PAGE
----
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Open Roads Forum  >  Class A Motorhomes  >  Maintenance Issues & Tips

 > Electronic failures, PCB repairs.

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TonyandLesley

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Posted: 11/08/19 03:54pm Link  |  Quote  |  Print  |  Notify Moderator

Ok folks. We have a 2013 Monaco Knight. We recently had some troubles with a PCB PN 16626855. This board controls washer system, turn indictaors, hazards, part of the smart wheel functions, head lights.

So, the exercise begin's, first looking to replace (no success here) so best bet was to get this PCB repaired. Wow, asking for something to be repaired these days, in particular a PCB for an RV, "impossible".

So, we wanted to share with our fellow campers, something that may help you.

A very good friend of ours, now retired, was an Electronic Eng for many years, working on very complex HV/LV etc, PCB's, mainly "repairs. So we asked for help, and explained our story. Bear in mind, as with all electronics in RV's these days, many of these will have you out of service, until you can fix, meaning NO driving.

Well, we are now on the right track, and having our PCB repaired. I am not saying every RV electronic problem, he can just have fixed in a flash, but, if you have no options, we would highly recommend to have a chat with him. Drop us a line if you would like to speak with him.

Safe travels folks. Tony & Lesley.

Flute Man

Payson, Arizona

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Posted: 11/08/19 04:15pm Link  |  Quote  |  Print  |  Notify Moderator

Can you give us a little idea of what he did to fix the board or fix the system?


Jerry Parr
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ScottG

Bothell Wa.

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Posted: 11/08/19 05:26pm Link  |  Quote  |  Print  |  Notify Moderator

I'm also a retired EE. You wouldn't believe how many failures are simply solder related. When they happen after a period of time it's often because of cold solder joints and contamination during the flow solder process.
If one knows what to look for, it's often just a matter of resoldering.


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Rick Jay

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Posted: 11/08/19 10:43pm Link  |  Quote  |  Print  |  Notify Moderator

Ditto what ScottG said. I'm an EE as well.

What frustrates me to no end is when relatively simple circuit boards are potted (filled/covered) with epoxy so they can't be worked on. But if your board has everything accessible, then that makes it much more likely to be repairable.

After solder joints, the next common culprit is either bad connectors (or broken wires at the connector) or relays which no longer work.

~Rick


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77rollalong

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Posted: 11/09/19 06:25am Link  |  Quote  |  Print  |  Notify Moderator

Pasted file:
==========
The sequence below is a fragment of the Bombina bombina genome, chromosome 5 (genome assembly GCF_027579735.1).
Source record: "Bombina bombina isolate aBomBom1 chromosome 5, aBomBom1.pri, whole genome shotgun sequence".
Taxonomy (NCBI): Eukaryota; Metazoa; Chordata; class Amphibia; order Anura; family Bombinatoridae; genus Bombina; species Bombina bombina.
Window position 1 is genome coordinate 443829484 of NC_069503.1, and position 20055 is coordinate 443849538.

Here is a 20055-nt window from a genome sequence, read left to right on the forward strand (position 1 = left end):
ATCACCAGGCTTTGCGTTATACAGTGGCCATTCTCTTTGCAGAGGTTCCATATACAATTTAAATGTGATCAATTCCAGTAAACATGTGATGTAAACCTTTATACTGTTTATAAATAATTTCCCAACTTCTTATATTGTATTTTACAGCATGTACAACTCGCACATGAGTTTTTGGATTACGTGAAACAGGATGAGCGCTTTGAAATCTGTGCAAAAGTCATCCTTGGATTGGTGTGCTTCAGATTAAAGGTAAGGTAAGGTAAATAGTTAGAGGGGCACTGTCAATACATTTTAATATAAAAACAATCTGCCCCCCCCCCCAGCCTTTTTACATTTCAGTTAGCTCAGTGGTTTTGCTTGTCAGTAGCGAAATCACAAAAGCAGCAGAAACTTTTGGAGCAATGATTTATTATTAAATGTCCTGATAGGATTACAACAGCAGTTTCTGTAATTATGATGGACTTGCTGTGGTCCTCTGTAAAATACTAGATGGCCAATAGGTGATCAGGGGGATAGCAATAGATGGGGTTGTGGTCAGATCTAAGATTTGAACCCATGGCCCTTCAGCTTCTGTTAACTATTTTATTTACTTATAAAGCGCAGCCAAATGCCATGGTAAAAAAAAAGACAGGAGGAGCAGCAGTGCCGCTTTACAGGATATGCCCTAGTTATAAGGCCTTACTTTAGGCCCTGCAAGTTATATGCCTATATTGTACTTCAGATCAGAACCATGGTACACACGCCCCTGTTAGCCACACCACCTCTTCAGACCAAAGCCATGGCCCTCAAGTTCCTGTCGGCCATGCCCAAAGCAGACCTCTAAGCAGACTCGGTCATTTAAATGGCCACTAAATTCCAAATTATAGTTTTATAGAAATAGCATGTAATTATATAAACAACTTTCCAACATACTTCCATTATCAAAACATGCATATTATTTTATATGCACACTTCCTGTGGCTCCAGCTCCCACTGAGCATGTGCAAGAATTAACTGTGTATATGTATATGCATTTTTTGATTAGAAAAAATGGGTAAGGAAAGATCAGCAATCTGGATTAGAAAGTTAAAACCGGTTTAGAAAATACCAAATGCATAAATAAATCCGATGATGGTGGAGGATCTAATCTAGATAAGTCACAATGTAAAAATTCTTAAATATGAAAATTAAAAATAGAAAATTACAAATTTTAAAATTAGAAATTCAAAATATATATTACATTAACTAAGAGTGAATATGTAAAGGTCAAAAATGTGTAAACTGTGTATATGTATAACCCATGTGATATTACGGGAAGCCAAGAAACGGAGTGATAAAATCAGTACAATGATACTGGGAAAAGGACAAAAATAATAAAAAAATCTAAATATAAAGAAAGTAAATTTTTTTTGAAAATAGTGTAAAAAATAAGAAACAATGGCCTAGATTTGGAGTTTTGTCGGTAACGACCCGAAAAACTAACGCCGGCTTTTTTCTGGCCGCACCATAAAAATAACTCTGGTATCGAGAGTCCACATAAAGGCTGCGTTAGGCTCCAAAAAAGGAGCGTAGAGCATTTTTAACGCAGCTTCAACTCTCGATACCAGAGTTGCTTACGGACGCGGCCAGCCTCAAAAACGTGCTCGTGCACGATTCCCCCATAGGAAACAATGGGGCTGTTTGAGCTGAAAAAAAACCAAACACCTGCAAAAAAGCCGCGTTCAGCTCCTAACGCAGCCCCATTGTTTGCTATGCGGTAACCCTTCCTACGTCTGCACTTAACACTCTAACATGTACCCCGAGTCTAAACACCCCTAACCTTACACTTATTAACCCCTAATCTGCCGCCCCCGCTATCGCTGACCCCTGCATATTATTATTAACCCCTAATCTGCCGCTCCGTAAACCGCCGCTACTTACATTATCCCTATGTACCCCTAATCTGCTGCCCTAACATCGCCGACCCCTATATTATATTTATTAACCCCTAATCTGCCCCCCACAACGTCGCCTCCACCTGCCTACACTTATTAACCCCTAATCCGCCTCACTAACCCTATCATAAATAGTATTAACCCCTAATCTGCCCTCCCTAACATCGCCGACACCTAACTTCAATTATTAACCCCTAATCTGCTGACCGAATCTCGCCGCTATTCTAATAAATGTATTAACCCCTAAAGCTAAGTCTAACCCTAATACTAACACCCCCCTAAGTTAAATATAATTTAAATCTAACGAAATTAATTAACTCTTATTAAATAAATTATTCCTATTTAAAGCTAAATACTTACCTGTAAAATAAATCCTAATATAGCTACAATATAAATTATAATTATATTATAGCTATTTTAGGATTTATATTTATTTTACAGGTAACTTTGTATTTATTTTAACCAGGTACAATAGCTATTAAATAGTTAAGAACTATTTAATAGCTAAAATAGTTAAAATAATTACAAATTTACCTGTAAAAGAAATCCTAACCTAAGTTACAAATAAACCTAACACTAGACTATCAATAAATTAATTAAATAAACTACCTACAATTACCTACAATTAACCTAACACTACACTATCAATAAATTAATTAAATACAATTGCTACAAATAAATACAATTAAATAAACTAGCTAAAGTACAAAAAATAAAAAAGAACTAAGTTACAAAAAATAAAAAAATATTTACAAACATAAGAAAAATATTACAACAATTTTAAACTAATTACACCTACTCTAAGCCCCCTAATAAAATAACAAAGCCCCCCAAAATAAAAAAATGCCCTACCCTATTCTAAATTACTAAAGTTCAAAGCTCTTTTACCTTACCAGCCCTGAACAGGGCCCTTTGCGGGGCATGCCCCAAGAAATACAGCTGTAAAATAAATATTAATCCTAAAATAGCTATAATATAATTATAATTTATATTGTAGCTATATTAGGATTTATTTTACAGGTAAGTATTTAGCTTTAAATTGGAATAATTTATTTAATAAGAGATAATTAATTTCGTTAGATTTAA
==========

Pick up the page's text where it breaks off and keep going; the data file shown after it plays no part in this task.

I have found a lot of times the larger parts like relays when the boards are wave soldered do not have enought solder on the leads and do crack the joint over time from heat/cool cycles and vibration, all common in motorhomes.

KJINTF

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Posted: 11/09/19 06:43am Link  |  Quote  |  Print  |  Notify Moderator

Sure a bunch of retirted EE's here - Count me in
Been repairing HDTVs, Converters, Inverters, etc... for many years now
Typically as above a straight forward simple repair process for items that should never be tossed in the trash. Yes today's HDTV can easily be repaired - please do not toss them in the trash


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ArchHoagland

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Posted: 11/09/19 09:13am Link  |  Quote  |  Print  |  Notify Moderator

TonyandLesley...The board is currently being repaired as I understand it.

I'd sure be interested in the final outcome and what he finds.


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ScottG

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Posted: 11/09/19 10:30am Link  |  Quote  |  Print  |  Notify Moderator

Rick Jay wrote:

Ditto what ScottG said. I'm an EE as well.

What frustrates me to no end is when relatively simple circuit boards are potted (filled/covered) with epoxy so they can't be worked on. But if your board has everything accessible, then that makes it much more likely to be repairable.

After solder joints, the next common culprit is either bad connectors (or broken wires at the connector) or relays which no longer work.

~Rick


And we shouldnt forget those pesky solder balls!
Of course they usually show up pretty quick.

Scott

Chris Bryant

Arden, North Carolina

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Posted: 11/09/19 11:31am Link  |  Quote  |  Print  |  Notify Moderator

I also find there are often common failure points on some of these boards. Compressor relays on DuoTherm analog control boards, a particular 2 watt resistor on Norcold 600 power boards come to mind.


-- Chris Bryant
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TonyandLesley

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Posted: 11/10/19 08:41am Link  |  Quote  |  Print  |  Notify Moderator

Folks. We are glad to here that many of you are EE. I am not sure i can describe the whole repair that our friend is completing, but what i can say is, it was to do with IC's & some program that is stored on some chip in this PCB. Also was told that certain improvements have been made to increase the reliability-life of this particular PCB. Seems, the OEM board had some areas for improvement!! The bottom line is, when you hit the point of "obsolete parts" you need to have skilled people who know how to repair, reverse eng these parts, and we are lucky we know someone who can help.

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